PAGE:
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Table 1. Correlation between distribution of flood-prone points and terrain parameters.
Table 1. Correlation between distribution of flood-prone points and terrain parameters.
Terrain ParameterScale
(m × m)
correlation coefficient27 × 270.028−0.054 *0.026
54 × 540.058−0.182 **0.084
81 × 810.073−0.145 *0.077
108 × 1080.087−0.219 **0.126
Note(s): 1 *: p < 0.05; 2 **: p < 0.01.
Table 2. Features of two types of terrain and the corresponding number of squares.
Table 2. Features of two types of terrain and the corresponding number of squares.
(m × m)
Terrain ParameterLowland/Gentle Slope
Highland/Steep Slope
27 × 27Total number of squares (TNS)1363428
Mean elevation (m)−0.545 ± 3.457 a13.169 ± 6.386 b
Curvature0.011 ± 0.721 a−0.036 ± 0.295 b
Slope (°)0.485 ± 0.714 a1.123 ± 1.484 b
Number of flood-prone squares (NFPS)72
NFPS/TNS (%)0.510.47
54 × 54TNS350111
Mean elevation (m)−0.437 ± 3.515 a13.230 ± 6.797 b
Curvature−0.004 ± 0.558 a−0.007 ± 0.163 a
Slope (°)0.489 ± 0.710 a1.173 ± 1.296 b
NFPS/TNS (%)2.001.80
81 × 81TNS22385
Mean elevation (m)−0.309 ± 3.548 a11.146 ± 8.701 b
Curvature−0.001 ± 0.019 a−0.007 ± 0.116 a
Slope (°)0.388 ± 0.511 a1.309 ± 1.175 b
NFPS/TNS (%)3.142.35
108 × 108TNS16169
Mean elevation (m)−0.3241 ± 3.496 a10.146 ± 8.892 b
Curvature−0.000 ± 0.017 a−0.005 ± 0.034 a
Slope (°)0.330 ± 0.382 a1.332 ± 1.121 b
NFPS/TNS (%)3.734.35
Note(s): 3 “a” and “b”: The letters “a” and “b” were used to indicate statistically significant differences between variables, with the same letter denoting non-significant differences and different letters signifying significant differences p < 0.05.
Table 3. Correlation between distribution of flood-prone points and terrain parameters under different types of terrain.
Table 3. Correlation between distribution of flood-prone points and terrain parameters under different types of terrain.
Terrain ParameterScale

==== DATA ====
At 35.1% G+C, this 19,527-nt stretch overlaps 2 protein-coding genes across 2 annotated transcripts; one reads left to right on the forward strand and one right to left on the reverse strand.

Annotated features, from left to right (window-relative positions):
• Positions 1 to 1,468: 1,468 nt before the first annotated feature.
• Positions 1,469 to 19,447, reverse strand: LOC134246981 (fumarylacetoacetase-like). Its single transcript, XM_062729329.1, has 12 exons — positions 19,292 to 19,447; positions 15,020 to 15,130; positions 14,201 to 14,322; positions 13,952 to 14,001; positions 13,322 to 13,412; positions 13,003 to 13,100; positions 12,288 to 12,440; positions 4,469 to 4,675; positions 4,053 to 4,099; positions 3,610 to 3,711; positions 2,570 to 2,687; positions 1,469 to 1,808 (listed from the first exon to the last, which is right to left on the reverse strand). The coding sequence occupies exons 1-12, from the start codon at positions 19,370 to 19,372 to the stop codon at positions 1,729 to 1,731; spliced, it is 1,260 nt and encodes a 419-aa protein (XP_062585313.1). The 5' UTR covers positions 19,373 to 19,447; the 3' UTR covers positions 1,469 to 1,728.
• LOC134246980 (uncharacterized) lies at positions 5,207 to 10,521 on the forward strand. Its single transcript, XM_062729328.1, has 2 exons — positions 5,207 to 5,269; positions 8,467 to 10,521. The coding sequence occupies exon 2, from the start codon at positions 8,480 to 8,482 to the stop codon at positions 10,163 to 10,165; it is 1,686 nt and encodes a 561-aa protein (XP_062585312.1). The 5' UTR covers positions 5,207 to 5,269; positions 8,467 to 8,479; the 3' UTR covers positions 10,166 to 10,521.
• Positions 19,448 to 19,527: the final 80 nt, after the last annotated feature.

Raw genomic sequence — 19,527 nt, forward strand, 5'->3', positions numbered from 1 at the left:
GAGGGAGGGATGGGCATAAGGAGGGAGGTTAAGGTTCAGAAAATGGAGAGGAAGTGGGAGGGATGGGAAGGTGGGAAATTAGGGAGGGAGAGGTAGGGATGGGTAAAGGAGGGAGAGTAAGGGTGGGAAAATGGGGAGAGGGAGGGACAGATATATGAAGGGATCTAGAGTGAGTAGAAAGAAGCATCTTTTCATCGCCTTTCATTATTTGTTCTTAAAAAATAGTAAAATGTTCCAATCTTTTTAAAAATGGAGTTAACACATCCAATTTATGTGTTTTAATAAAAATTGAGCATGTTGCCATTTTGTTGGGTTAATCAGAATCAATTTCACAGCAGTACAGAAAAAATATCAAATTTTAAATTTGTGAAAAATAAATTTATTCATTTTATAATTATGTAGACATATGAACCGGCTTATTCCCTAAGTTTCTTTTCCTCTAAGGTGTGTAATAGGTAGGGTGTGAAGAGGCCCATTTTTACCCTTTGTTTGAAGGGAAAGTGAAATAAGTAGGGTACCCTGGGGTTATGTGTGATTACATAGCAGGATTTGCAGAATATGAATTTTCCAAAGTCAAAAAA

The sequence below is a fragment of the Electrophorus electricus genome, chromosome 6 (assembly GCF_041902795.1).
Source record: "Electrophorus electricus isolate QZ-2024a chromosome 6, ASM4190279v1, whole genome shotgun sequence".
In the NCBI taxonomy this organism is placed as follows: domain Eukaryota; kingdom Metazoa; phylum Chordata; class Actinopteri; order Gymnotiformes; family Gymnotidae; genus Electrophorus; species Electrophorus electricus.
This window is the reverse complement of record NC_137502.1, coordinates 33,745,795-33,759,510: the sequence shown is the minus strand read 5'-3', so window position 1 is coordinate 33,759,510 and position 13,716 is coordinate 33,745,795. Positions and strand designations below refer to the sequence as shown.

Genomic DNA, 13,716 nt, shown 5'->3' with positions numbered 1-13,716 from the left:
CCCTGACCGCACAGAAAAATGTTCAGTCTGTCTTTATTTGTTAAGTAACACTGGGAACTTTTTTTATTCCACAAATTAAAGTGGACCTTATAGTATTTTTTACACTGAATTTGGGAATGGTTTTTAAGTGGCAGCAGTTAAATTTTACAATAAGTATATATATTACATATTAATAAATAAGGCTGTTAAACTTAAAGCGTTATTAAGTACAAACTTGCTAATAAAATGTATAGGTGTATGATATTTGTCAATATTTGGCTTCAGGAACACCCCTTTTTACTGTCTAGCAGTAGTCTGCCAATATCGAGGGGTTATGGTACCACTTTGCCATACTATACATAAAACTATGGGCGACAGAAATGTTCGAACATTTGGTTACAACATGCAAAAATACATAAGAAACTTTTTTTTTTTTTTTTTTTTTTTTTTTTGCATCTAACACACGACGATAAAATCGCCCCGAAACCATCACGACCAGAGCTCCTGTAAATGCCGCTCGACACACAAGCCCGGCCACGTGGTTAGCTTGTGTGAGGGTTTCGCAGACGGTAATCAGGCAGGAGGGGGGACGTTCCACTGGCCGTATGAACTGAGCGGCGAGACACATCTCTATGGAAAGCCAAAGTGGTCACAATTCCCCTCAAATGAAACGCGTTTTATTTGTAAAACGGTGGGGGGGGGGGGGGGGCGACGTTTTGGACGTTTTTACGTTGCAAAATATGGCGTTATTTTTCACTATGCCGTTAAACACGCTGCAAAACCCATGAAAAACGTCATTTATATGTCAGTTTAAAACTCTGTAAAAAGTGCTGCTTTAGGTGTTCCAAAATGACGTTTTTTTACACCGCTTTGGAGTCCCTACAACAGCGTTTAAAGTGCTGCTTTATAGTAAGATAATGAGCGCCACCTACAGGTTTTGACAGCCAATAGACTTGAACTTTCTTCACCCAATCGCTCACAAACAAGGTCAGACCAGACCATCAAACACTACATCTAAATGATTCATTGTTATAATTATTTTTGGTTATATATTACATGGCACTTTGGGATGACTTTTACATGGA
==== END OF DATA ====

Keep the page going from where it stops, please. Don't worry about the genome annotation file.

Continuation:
(m × m)
Terrain CategorizationElevationCurvatureSlope
Correlation coefficient27 × 27LL/GS0.046−0.068 *0.048
54 × 54LL/GS0.093−0.205 **0.119 *
81 × 81LL/GS0.115−0.149 *0.170 *
108 × 108LL/GS0.107−0.214 **0.201 *
Note(s): 4 *: p < 0.05; 5 **: p < 0.01.
Table 4. Flood characteristics on 26 March, 23 April and 7 June 2022 at the five flood-prone points.
Table 4. Flood characteristics on 26 March, 23 April and 7 June 2022 at the five flood-prone points.
Number of Flood-Prone PointsF02F04F05F06F08
Flood characteristicsMFD (m)(1) 23 April1.050.280.310.350.57
(2) 7 June0.330.
Variation of the MFD (m)(1)–(2)0.720.
FPLT (min)26 March10.001.232.450.000.00
23 April18.009.0011.4719.528.23
7 June21.0013.2317.231113.23
Terrain parameterDepressionB/H93.04532.28368.581466.84143.02
CatchmentA (km2)1.7110.1090.1300.1790.048
L (m)2814.36674.02693.16477.77442.41
Note(s): 6: “MFD” is defined as maximum flood depth, “FPLT” is defined as flood peak lag time, “B/H” is defined as the ratio of the maximum probable inundation length (B) to the water depth (H), “A” is defined as the catchment area, “L” is defined as flow path length, and “G” is defined as the flow path gradient.
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Zhang, X.; Kang, A.; Ye, M.; Song, Q.; Lei, X.; Wang, H. Influence of Terrain Factors on Urban Pluvial Flooding Characteristics: A Case Study of a Small Watershed in Guangzhou, China. Water 2023, 15, 2261.

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Zhang X, Kang A, Ye M, Song Q, Lei X, Wang H. Influence of Terrain Factors on Urban Pluvial Flooding Characteristics: A Case Study of a Small Watershed in Guangzhou, China. Water. 2023; 15(12):2261.

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Zhang, Xuelian, Aiqing Kang, Mao Ye, Qingxin Song, Xiaohui Lei, and Hao Wang. 2023. "Influence of Terrain Factors on Urban Pluvial Flooding Characteristics: A Case Study of a Small Watershed in Guangzhou, China" Water 15, no. 12: 2261.